The Boy Scouts of America (BSA) and the development of Radio both began at the beginning of the twentieth
century and share a common public service ethic. Wireless Merit Badge was one of the earliest BSA merit badges
when established in 1919 and changed to it's current name in 1923.
Merit badges give Scouts the opportunity to explore a hobby or vocation to see if it interests them. They are not
designed to make them proficient in an area. We should not expect Scouts who complete Radio Merit Badge to be fully licensed
hams, any more than we expect those who complete Engineering Merit Badge to be able to construct a railroad bridge.
However, Radio Merit Badge is a natural lead in to a Technician License prep course.
The target audience will be young men aged 12 to 15 who may or may not be terribly interested in radio, but are
interested in earning a badge to advance in Scouting. In order to give each student attention, a class size of ten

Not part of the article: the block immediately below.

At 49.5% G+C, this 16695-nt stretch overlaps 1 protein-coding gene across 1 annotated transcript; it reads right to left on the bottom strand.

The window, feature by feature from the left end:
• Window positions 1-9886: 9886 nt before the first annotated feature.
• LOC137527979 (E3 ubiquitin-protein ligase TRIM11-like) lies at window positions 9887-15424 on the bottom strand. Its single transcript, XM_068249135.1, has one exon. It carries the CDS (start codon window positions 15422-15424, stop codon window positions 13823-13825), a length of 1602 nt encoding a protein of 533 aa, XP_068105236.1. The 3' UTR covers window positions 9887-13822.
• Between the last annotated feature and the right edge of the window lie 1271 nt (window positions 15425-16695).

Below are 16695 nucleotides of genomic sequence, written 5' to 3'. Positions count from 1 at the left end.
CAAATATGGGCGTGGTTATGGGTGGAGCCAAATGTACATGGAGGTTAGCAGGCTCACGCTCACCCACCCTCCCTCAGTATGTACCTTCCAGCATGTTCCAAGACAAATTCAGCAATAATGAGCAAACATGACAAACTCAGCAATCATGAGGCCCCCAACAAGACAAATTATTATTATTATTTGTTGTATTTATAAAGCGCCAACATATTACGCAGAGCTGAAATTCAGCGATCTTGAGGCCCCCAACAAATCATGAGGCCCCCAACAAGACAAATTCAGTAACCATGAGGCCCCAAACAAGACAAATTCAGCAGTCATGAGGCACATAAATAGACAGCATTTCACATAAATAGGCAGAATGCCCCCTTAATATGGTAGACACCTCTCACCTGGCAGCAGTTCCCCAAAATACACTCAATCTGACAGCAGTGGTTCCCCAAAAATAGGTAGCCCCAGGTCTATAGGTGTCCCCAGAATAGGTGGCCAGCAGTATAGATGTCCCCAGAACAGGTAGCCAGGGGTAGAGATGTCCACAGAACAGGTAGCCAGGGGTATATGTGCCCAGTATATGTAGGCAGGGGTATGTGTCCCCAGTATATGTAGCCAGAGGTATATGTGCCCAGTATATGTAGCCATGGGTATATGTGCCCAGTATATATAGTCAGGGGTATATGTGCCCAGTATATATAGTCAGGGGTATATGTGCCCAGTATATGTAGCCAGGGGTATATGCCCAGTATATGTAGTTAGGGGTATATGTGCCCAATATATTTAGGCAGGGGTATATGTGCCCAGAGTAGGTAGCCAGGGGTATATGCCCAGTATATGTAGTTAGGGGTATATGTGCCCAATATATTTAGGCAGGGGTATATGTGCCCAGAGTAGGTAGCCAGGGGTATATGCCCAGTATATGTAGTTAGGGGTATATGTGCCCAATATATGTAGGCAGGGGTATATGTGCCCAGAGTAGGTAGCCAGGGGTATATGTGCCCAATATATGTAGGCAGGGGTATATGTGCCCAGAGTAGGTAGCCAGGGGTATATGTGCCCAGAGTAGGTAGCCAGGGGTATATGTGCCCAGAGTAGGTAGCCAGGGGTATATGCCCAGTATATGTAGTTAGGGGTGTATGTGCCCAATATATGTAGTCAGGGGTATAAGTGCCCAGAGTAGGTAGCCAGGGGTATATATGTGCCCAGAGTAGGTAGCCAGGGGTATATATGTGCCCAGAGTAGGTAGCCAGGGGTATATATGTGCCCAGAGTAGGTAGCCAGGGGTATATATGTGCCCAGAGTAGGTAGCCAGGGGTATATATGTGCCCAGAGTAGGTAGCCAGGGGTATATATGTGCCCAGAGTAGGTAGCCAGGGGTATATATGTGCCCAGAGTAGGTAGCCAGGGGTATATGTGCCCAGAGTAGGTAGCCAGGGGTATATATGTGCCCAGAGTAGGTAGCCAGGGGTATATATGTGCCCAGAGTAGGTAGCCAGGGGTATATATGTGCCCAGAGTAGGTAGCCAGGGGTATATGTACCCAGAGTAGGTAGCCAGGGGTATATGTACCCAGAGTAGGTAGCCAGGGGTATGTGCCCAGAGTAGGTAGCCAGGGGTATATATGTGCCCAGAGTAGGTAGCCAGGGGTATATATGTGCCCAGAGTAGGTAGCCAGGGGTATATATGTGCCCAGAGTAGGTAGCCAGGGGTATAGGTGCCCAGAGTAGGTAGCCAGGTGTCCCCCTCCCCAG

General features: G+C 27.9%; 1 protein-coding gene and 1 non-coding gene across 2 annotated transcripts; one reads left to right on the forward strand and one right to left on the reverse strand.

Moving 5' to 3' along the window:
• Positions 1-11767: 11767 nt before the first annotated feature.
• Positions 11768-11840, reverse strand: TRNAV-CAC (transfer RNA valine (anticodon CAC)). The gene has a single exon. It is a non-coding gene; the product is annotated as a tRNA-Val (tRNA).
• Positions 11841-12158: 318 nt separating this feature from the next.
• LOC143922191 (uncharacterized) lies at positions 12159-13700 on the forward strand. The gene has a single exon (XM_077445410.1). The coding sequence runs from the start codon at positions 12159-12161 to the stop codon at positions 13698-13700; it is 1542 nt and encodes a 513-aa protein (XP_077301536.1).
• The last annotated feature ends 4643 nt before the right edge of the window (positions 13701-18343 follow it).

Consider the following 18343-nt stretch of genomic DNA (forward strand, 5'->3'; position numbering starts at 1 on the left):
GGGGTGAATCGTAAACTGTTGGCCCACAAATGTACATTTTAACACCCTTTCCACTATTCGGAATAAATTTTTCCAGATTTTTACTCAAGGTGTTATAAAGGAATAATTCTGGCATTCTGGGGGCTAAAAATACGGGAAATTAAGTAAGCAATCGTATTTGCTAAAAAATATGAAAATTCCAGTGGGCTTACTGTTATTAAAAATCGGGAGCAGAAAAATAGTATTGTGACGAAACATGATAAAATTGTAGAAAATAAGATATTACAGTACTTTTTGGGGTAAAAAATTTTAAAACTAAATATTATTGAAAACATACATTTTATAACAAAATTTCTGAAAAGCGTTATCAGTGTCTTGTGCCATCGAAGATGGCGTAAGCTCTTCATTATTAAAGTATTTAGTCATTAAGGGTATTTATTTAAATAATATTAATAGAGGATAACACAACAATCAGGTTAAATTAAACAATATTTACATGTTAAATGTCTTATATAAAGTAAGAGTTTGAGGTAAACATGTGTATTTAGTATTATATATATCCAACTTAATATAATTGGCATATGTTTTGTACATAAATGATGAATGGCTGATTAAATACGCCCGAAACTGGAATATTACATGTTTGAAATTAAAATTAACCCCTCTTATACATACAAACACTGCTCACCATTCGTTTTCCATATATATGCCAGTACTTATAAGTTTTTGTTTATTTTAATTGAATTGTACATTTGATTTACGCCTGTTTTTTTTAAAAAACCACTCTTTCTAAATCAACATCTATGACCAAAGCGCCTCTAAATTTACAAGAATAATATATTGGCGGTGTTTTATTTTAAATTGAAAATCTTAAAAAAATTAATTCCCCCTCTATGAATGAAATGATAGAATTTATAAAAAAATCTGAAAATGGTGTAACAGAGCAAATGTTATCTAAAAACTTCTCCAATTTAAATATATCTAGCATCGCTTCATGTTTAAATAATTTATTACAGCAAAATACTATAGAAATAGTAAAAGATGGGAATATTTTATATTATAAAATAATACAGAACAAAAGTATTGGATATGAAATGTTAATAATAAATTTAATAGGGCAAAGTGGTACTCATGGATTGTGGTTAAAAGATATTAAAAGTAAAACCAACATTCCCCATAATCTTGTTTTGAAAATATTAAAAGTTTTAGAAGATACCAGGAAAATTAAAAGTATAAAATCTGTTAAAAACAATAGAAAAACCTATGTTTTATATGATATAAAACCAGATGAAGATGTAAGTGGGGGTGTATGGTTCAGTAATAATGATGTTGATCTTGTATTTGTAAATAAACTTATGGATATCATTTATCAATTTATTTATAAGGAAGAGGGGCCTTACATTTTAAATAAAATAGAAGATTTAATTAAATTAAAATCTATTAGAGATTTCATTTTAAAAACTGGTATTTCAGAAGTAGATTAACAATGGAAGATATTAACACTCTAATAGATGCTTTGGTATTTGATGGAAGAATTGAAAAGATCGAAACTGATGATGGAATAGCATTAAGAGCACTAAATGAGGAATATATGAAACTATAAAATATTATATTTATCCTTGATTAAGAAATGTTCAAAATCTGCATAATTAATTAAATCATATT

or less is recommended to start, but can be a bit larger if there are sufficient instructors.
While every boy is different,
as a rule they like adventure, excitement, activity and learning things. Their attention span is short, so no topic should
be more than twenty minutes. Breaking things up between mental activities, such as learning Q signals, and physical activities,
such as hunting a hidden transmitter maintains interest. Remember that this is our opportunity to sell radio as
An obvious question is "what about Girl Scouts? " While there's no reason the course couldn't be co-ed, the US
Girl Scout program does not currently have a radio oriented badge. One solution is for Girl Scout leaders who are hams
is to petition their local GSUSA Council to create a "council own" Radio proficiency badge. The techniques for doing
this can be found from your local Girl Scout Council.
Merit Badge Requirements